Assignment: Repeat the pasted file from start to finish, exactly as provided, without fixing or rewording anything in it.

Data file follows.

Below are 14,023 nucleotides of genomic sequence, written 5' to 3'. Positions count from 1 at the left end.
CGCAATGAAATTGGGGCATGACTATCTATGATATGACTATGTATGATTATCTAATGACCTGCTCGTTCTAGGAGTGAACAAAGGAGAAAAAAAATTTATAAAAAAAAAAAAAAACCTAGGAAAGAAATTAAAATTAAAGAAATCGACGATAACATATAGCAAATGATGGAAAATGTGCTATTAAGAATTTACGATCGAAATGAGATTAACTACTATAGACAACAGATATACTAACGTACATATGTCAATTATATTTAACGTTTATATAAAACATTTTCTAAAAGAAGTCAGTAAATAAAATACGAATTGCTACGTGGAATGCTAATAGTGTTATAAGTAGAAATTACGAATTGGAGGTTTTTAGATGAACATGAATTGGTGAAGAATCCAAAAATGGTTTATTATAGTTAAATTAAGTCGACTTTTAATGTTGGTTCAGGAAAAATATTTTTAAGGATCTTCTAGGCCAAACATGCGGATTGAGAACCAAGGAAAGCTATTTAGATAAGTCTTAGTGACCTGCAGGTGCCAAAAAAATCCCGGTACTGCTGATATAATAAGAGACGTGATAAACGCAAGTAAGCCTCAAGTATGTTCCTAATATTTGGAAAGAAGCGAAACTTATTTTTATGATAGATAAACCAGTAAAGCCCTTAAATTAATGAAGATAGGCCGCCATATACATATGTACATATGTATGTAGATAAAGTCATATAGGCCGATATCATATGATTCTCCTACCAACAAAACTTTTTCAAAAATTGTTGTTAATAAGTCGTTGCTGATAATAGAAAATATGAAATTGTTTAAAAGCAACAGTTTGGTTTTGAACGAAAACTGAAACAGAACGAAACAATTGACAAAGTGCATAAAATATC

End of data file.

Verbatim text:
Below are 14,023 nucleotides of genomic sequence, written 5' to 3'. Positions count from 1 at the left end.
CGCAATGAAATTGGGGCATGACTATCTATGATATGACTATGTATGATTATCTAATGACCTGCTCGTTCTAGGAGTGAACAAAGGAGAAAAAAAATTTATAAAAAAAAAAAAAAACCTAGGAAAGAAATTAAAATTAAAGAAATCGACGATAACATATAGCAAATGATGGAAAATGTGCTATTAAGAATTTACGATCGAAATGAGATTAACTACTATAGACAACAGATATACTAACGTACATATGTCAATTATATTTAACGTTTATATAAAACATTTTCTAAAAGAAGTCAGTAAATAAAATACGAATTGCTACGTGGAATGCTAATAGTGTTATAAGTAGAAATTACGAATTGGAGGTTTTTAGATGAACATGAATTGGTGAAGAATCCAAAAATGGTTTATTATAGTTAAATTAAGTCGACTTTTAATGTTGGTTCAGGAAAAATATTTTTAAGGATCTTCTAGGCCAAACATGCGGATTGAGAACCAAGGAAAGCTATTTAGATAAGTCTTAGTGACCTGCAGGTGCCAAAAAAATCCCGGTACTGCTGATATAATAAGAGACGTGATAAACGCAAGTAAGCCTCAAGTATGTTCCTAATATTTGGAAAGAAGCGAAACTTATTTTTATGATAGATAAACCAGTAAAGCCCTTAAATTAATGAAGATAGGCCGCCATATACATATGTACATATGTATGTAGATAAAGTCATATAGGCCGATATCATATGATTCTCCTACCAACAAAACTTTTTCAAAAATTGTTGTTAATAAGTCGTTGCTGATAATAGAAAATATGAAATTGTTTAAAAGCAACAGTTTGGTTTTGAACGAAAACTGAAACAGAACGAAACAATTGACAAAGTGCATAAAATATC